Some recent research has shown that perspective-taking helps to improve overall attitudes and evaluations of the target person’s group. For example, in follow-up studies also using the photo of an elderly man, Galinsky and Ku found that those who were primed to take the elderly man’s perspective also started to evaluate the elderly more positively than a control group. As the researchers pointed out, however, these findings may not generalize to collectivist cultures where individuals are “more likely to engage in outgroup derogation and intergroup bias … and more likely to be (overly) generous when dealing with friends.” (p. 602)
In another series of experiments conducted in Singapore and the United Kingdom, Wang and her colleagues (2014) built on this research and found that perspective-taking increased willingness to engage in contact with negatively-stereotyped targets, such as an “Ah Beng” (or local hooligan, in Singapore) and the homeless in the United Kingdom. In one of these studies, participants were shown a photograph of a homeless man; those in the perspective-taking condition were asked to “take the perspective of the individual in the photograph and imagine a day in the life of this individual as if you were that person.” (p. 3) Participants in the control condition were simply asked to write a brief passage describing a typical day in the life of the individual in the photograph. After this task, they were then shown a photograph of a different individual. In the same-target-group condition, participants were shown a photograph of another homeless man. In the different-target-group condition, they were shown a photograph of an African-American. Consistent with results from previous research, they found that those who were primed to the perspective-taking condition were more willing to engage in contact with the target group (although not necessarily with a different target group).
A third benefit of perspective-taking, especially critical for global leaders, is the improvement in the accuracy of one’s understanding of what the other person might be thinking or feeling. Ickes and his colleagues have even developed a methodology to study what they call empathic accuracy. They first videotape target participants while they talk about some event, topic, or problem. Then these participants watch their own videotape, stopping the tape when they remember some thought or feeling while they were talking. They write these thoughts or feelings down and the times when they actually took place in the videotape. Perceivers then watch the video, which is stopped at the times when the target had recalled the thought or feeling. These perceivers then write down what they believe the target was thinking or feeling that these specific times. The researchers then compare the perceivers’ responses to what the targets wrote down to obtain a measure of empathic accuracy.
Ickes and his colleagues found that the perceiver’s accuracy in understanding another person is not always a function of familiarity with the other person or his or her experiences, but also on the perceiver’s motivation. This is somewhat reassuring for those of us working globally, for it suggests that our desire and interest in the other person are strong predictors in how well we can accurately assess their thoughts and feelings.
One implication here is that global managers who believe that being empathic is important in their role may actually be more motivated to be empathic and can in fact be quite accurate in their perceptions of others’ thoughts and feelings – certainly a key advantage for succeeding as a global leader!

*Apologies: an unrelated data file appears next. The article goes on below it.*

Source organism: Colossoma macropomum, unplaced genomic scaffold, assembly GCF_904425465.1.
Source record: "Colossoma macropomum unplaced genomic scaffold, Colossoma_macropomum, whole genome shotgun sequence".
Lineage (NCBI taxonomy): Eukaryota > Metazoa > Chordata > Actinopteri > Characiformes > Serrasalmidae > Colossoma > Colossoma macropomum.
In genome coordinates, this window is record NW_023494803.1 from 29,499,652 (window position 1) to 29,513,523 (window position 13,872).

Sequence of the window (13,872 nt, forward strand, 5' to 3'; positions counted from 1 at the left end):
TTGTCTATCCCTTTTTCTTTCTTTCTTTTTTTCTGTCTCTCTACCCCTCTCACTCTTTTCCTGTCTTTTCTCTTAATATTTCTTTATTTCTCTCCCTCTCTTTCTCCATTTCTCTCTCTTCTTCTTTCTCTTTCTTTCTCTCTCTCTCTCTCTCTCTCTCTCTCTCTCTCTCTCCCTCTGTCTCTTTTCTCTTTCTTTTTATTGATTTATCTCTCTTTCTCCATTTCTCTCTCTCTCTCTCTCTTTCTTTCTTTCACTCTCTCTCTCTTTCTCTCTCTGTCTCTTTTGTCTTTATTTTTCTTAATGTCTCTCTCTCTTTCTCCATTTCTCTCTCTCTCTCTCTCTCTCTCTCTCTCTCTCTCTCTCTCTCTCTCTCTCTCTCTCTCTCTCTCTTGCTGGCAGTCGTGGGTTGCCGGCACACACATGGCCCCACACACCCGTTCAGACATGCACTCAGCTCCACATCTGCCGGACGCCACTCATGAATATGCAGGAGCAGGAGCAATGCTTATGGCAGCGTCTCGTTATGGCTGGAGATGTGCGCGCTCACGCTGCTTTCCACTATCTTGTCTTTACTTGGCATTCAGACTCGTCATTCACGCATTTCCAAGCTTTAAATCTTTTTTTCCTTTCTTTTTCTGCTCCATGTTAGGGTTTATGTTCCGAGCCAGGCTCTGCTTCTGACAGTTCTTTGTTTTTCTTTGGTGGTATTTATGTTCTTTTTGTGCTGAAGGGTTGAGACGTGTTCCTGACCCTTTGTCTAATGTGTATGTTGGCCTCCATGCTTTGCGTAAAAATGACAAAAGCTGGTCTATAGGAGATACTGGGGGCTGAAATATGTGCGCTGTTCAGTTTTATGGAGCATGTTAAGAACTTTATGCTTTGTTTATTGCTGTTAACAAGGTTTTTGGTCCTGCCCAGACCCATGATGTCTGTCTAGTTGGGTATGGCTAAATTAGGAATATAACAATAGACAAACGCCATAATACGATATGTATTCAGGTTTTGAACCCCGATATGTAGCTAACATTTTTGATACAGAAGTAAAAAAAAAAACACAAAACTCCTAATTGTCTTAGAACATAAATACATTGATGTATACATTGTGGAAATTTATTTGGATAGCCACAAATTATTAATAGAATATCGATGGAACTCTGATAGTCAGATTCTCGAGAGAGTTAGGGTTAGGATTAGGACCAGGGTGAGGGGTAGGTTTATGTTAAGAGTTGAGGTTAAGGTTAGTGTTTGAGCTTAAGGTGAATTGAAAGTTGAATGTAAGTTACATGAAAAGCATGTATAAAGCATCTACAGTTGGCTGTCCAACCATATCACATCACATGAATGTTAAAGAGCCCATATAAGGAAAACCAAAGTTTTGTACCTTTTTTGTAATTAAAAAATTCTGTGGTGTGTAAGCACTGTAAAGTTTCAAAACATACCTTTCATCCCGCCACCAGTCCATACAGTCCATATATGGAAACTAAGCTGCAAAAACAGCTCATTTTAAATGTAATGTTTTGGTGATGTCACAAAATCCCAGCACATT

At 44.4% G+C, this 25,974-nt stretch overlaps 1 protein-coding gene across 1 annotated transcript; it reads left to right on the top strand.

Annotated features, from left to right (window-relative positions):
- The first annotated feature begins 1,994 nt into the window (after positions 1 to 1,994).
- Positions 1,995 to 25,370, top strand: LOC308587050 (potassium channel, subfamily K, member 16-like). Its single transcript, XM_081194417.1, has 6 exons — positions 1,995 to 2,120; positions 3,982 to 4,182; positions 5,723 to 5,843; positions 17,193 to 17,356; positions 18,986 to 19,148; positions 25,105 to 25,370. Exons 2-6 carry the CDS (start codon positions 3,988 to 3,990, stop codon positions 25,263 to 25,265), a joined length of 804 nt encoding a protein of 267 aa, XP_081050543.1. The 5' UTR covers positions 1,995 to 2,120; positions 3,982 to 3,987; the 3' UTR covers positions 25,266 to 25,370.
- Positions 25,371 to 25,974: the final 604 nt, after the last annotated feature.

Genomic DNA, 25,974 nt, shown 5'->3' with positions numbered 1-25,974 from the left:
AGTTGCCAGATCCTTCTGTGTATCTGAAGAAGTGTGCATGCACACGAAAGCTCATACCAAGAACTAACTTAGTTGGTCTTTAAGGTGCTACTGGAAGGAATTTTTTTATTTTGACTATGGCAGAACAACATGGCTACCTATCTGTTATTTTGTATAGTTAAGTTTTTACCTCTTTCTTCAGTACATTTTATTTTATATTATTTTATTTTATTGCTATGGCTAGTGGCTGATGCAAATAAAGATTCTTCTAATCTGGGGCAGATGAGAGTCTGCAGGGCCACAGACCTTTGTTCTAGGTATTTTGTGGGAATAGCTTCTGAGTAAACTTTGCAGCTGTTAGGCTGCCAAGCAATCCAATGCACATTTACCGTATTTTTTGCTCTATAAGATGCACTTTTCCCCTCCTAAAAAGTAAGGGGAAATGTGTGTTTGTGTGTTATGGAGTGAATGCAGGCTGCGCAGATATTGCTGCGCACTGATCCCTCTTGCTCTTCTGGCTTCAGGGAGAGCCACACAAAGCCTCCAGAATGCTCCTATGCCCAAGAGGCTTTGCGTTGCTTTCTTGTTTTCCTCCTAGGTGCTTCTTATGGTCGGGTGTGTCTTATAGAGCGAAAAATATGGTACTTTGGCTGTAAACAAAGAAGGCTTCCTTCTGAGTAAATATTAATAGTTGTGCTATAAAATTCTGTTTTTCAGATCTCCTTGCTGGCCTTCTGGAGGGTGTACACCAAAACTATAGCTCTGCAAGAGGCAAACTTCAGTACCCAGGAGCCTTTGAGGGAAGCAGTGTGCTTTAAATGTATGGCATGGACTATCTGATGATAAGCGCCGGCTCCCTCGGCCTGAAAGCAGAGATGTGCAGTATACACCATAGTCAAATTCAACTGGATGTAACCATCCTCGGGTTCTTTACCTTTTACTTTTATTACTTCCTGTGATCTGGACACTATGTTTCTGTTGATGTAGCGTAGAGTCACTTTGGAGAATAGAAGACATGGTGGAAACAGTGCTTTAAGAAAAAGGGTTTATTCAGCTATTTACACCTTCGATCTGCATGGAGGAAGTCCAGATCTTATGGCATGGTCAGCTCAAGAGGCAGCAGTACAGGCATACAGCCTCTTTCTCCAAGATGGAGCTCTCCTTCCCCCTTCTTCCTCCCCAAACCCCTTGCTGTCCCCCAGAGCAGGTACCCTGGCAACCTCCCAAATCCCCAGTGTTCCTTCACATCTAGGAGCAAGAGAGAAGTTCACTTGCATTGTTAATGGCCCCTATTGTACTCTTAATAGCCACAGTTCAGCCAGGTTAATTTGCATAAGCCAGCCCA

Are there limits to perspective-taking, especially when the person you are interacting with is very dissimilar to you in so many ways? For example, say that you are a highly-educated, young Dutch female executive dealing with an elderly Nigerian male working in an oil pipeline. How likely is it that you would be able to take the Nigerian’s perspective? In my experience, with some effort, this can still work. And in fact, some research supports this. Lamm et al. used functional magnetic resonance imaging to examine how subjects would react to patients under different conditions. They found that empathy can be achieved, although with more effort from their cognitive executive functions.
So let’s say that you are faced with a cross-cultural situation that you may not fully understand, for example, individuals who are strangely quiet at a meeting you are conducting, or a team from a subsidiary who is continually late in meeting deadlines. You could of course ask them questions to try to determine what might be causing the problem. But you could also switch on your cognitive empathy mind-set by using some of these trigger questions to prime your perspective-taking:
- Imagine looking at this situation through their eyes and being in their shoes – how would you view this situation?
- What might this situation look like from their point of view? How would they explain this?
- What might be going on in their minds that could explain why they are behaving this way?
- What might some factors be in their situation that might drive them to behave in this way?
Galinksy, A. & Moskowitz, G. (2000). Perspective-taking: Decreasing stereotype expression, stereotype accessibility, and in-group favoritism. Journal of Personality and Social Psychology, 78(4), 708-724.
Galinsky, A. & Ku, G. (2004). The effects of perspective-taking on prejudice: The moderating role of self-evaluation. Personality and Social Psychology Bulletin, 30(5), 594-604.
Gilin, D. et al. (2012). When to Use Your Head and When to Use Your Heart: The Differential Value of Perspective-Taking Versus Empathy in Competitive Interactions. Personality and Social Psychology Bulletin, 39(1), 3-16.
Goleman, D. (2005). Emotional Intelligence. New York: Bantam Books.
Ickes, W., Gesn, P., & Graham, T. (2000). Gender differences in empathic accuracy: Differential ability or differential motivation? Personal Relationships, 7, 95-100.
Lamm, C., Meltzoff, A., & Decety, J. (2010). How do we empathize with someone who is not like us? A functional magnetic resonance imaging study. Journal of Cognitive Neuroscience, 22, 362-376. Wang, C., Tai, K. Ku, G., & Galinsky, A. (2014). Perspective-taking increases willingness to engage in intergroup contact. PLOS One, 9(1) pp. 1-8.